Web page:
With the East Troublesome fire approaching his home, Jim Johnson hurried to the family desk to grab the computer and other electronics. Sitting next to the computer: his mail ballot and the one belonging to his wife.
He grabbed them, put them in his briefcase and the couple hit the road about 20 minutes after receiving a mandatory evacuation order, fleeing Estes Park, where they have lived for 22 years.
Nancy Johnson says she plans to return to Estes Park by Nov. 3, where she and her husband will drop them in a box at the municipal building. But should the fire continue to bear down on the town, they have them. “Just in case,” she said.
The wildfires raging in Colorado led state and local election officials to scramble into action to help thousands of voters in Larimer and Grand counties who evacuated from the East Troublesome and Cameron Peak fires.
The fires forced officials to temporarily close and evacuate one polling location in Estes Park, and bipartisan election judges rushed to empty ballot drop boxes in the town as the fire enclosed the town. Those drop boxes are now closed, and the ballots that were in them are safe. Two polling locations in Grand County were under pre-evacuation status, but they have since been cleared.
In Larimer County, which includes Fort Collins, about 113,000 people voted through midday Monday, or about 41% of registered voters, according to state figures. In Grand County, about 4,200 people had voted, or about 32% of registered voters. It’s not clear how many of them live within the fire zones.
Now officials are working to inform voters on their options for casting a ballot, whether they have them or not.
The Secretary of State’s Office this week announced another option for improving accessibility — voters affected by the fires can vote using the state’s emergency electronic ballot delivery system.
The secure, online system allows voters to print out a ballot and all the necessary paperwork, including an envelope, needed to submit a ballot at a drop box. Officials encourage voters not to mail their ballots after Monday to ensure it arrives on time and gets counted.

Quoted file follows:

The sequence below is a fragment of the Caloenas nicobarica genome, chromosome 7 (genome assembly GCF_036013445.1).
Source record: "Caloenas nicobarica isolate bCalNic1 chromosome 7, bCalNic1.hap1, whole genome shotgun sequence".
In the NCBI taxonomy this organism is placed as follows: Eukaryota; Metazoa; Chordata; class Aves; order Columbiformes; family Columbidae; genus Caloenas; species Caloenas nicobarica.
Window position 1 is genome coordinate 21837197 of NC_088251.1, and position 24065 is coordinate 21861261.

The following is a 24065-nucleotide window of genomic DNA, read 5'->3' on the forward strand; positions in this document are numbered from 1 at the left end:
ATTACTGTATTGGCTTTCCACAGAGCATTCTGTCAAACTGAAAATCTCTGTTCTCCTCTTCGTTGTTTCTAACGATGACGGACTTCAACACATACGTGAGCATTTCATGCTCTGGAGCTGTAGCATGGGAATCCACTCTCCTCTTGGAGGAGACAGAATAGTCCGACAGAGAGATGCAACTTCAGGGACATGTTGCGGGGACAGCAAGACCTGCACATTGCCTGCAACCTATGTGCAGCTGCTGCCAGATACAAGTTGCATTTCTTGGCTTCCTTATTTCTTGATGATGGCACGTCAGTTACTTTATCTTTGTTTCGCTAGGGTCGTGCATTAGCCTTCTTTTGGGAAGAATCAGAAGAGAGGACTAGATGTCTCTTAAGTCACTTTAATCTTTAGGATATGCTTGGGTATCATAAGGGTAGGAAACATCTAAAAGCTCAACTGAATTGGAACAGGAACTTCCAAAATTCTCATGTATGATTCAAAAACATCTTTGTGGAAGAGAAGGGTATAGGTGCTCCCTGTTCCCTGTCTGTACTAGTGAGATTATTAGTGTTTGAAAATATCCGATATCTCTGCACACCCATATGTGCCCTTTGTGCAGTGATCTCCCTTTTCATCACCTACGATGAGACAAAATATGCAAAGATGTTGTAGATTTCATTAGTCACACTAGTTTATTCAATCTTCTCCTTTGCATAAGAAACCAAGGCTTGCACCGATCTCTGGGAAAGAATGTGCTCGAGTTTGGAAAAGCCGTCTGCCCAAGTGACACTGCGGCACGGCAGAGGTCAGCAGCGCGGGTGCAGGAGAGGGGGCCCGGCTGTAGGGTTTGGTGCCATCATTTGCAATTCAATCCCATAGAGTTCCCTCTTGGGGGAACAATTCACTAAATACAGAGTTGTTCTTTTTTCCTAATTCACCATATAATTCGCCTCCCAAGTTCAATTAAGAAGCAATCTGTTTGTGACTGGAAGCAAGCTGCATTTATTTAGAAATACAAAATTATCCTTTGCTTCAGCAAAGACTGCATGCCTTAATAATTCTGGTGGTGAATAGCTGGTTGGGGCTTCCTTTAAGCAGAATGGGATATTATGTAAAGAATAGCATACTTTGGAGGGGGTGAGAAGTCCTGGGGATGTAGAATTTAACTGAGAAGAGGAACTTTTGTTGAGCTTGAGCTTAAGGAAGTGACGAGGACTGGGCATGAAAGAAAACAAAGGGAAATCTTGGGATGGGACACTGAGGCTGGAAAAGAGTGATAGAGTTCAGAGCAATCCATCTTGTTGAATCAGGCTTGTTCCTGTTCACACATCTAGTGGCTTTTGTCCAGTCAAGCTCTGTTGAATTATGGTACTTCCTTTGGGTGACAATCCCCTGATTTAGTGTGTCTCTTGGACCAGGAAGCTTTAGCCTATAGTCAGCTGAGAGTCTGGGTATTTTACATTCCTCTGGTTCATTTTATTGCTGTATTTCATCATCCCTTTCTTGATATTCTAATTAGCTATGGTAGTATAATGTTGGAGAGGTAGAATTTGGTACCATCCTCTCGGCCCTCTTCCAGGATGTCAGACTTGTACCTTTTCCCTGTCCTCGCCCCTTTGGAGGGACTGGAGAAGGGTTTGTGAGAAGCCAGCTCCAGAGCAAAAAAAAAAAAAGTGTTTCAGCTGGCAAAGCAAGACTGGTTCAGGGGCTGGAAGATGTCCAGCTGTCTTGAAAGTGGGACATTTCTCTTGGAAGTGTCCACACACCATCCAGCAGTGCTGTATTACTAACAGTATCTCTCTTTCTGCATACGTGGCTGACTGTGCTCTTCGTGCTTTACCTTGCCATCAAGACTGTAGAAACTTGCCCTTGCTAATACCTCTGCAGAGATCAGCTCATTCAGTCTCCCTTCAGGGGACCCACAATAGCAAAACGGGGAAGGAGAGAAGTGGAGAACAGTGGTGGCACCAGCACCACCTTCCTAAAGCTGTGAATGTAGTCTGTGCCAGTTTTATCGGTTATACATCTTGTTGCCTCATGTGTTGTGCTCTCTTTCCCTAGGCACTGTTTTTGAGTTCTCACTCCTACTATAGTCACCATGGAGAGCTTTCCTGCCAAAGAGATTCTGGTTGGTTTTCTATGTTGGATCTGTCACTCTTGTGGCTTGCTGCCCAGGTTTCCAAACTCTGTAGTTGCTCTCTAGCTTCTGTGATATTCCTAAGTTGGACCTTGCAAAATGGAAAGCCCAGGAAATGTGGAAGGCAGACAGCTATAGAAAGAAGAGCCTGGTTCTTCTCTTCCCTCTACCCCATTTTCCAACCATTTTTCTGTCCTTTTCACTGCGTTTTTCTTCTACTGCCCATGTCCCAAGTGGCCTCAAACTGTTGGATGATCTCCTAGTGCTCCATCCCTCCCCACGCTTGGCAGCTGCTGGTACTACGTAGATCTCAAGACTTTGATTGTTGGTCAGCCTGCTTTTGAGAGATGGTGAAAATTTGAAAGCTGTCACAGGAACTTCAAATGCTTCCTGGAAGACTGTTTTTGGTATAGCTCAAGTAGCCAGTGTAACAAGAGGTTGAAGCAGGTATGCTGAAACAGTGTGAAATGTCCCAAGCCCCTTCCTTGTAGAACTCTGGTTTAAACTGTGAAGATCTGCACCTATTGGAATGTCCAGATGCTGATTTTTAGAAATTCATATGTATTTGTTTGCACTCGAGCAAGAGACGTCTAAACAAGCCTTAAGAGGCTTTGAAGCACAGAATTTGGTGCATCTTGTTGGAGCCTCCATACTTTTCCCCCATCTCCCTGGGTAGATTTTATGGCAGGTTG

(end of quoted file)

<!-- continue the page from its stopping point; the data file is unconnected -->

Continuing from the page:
Colorado voters who need a replacement ballot can request one at any voter service and polling center in their county. For voters forced outside their county, they can request to vote a statewide ballot and vote from anywhere in the state. Voters who already have their ballot can drop it in any drop box in the state, and election officials say they will ensure that ballot makes it back to their home county.
Many of the measures are the result of policy changes enacted in the past decade that made it easier for Coloradans to vote.
“All of those features were always good for voters and are particularly good for voters now,” said Amanda Gonzalez, the executive director of Colorado Common Cause, an organization that advocates for policies to make voting more accessible.
Angela Myers is the clerk in Larimer County where the Cameron Peak fire and part of the East Troublesome fire are located. She encouraged county residents to reach out to her office if they need help voting. But, she recognized, for those who fear losing their homes, “this may not be the highest on their priority list quite yet.”
For the Johnsons, that couldn’t be more true, as the couple continues to grapple with a dangerous fire and the coronavirus pandemic. “Our priorities changed,” Nancy Johnson said. “So (voting) is kind of all in the background for us.”
Colorado Sun Chief Technology Officer Eric Lubbers contributed to this report.
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